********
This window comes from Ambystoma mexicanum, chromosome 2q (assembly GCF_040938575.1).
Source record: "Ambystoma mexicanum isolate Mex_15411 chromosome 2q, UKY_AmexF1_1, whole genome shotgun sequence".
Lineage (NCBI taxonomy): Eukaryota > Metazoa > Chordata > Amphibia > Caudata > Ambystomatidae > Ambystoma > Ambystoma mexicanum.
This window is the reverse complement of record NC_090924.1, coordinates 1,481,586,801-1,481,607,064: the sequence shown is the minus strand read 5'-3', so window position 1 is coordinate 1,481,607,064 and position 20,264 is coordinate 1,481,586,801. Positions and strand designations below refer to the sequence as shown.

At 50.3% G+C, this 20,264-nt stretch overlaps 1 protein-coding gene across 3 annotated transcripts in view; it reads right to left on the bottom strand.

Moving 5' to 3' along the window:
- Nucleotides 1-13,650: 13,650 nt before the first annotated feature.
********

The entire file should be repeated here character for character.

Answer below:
This window comes from Ambystoma mexicanum, chromosome 2q (assembly GCF_040938575.1).
Source record: "Ambystoma mexicanum isolate Mex_15411 chromosome 2q, UKY_AmexF1_1, whole genome shotgun sequence".
Lineage (NCBI taxonomy): Eukaryota > Metazoa > Chordata > Amphibia > Caudata > Ambystomatidae > Ambystoma > Ambystoma mexicanum.
This window is the reverse complement of record NC_090924.1, coordinates 1,481,586,801-1,481,607,064: the sequence shown is the minus strand read 5'-3', so window position 1 is coordinate 1,481,607,064 and position 20,264 is coordinate 1,481,586,801. Positions and strand designations below refer to the sequence as shown.

At 50.3% G+C, this 20,264-nt stretch overlaps 1 protein-coding gene across 3 annotated transcripts in view; it reads right to left on the bottom strand.

Moving 5' to 3' along the window:
- Nucleotides 1-13,650: 13,650 nt before the first annotated feature.